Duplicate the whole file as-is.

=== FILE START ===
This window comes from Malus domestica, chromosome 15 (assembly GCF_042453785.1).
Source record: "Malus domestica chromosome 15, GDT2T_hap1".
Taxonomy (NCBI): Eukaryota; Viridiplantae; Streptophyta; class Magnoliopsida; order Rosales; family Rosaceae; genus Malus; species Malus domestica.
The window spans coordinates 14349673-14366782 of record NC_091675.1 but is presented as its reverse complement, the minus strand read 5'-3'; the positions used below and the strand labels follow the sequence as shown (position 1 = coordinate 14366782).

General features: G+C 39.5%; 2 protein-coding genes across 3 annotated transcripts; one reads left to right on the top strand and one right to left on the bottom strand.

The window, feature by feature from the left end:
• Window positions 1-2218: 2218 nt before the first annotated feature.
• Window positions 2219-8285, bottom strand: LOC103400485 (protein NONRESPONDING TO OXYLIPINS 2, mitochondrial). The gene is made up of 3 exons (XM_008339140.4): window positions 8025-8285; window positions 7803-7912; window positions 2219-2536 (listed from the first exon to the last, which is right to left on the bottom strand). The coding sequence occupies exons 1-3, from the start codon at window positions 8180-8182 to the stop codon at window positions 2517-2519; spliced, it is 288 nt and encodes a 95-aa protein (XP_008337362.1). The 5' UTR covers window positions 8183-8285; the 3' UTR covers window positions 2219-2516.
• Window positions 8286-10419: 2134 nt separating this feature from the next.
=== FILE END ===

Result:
This window comes from Malus domestica, chromosome 15 (assembly GCF_042453785.1).
Source record: "Malus domestica chromosome 15, GDT2T_hap1".
Taxonomy (NCBI): Eukaryota; Viridiplantae; Streptophyta; class Magnoliopsida; order Rosales; family Rosaceae; genus Malus; species Malus domestica.
The window spans coordinates 14349673-14366782 of record NC_091675.1 but is presented as its reverse complement, the minus strand read 5'-3'; the positions used below and the strand labels follow the sequence as shown (position 1 = coordinate 14366782).

General features: G+C 39.5%; 2 protein-coding genes across 3 annotated transcripts; one reads left to right on the top strand and one right to left on the bottom strand.

The window, feature by feature from the left end:
• Window positions 1-2218: 2218 nt before the first annotated feature.
• Window positions 2219-8285, bottom strand: LOC103400485 (protein NONRESPONDING TO OXYLIPINS 2, mitochondrial). The gene is made up of 3 exons (XM_008339140.4): window positions 8025-8285; window positions 7803-7912; window positions 2219-2536 (listed from the first exon to the last, which is right to left on the bottom strand). The coding sequence occupies exons 1-3, from the start codon at window positions 8180-8182 to the stop codon at window positions 2517-2519; spliced, it is 288 nt and encodes a 95-aa protein (XP_008337362.1). The 5' UTR covers window positions 8183-8285; the 3' UTR covers window positions 2219-2516.
• Window positions 8286-10419: 2134 nt separating this feature from the next.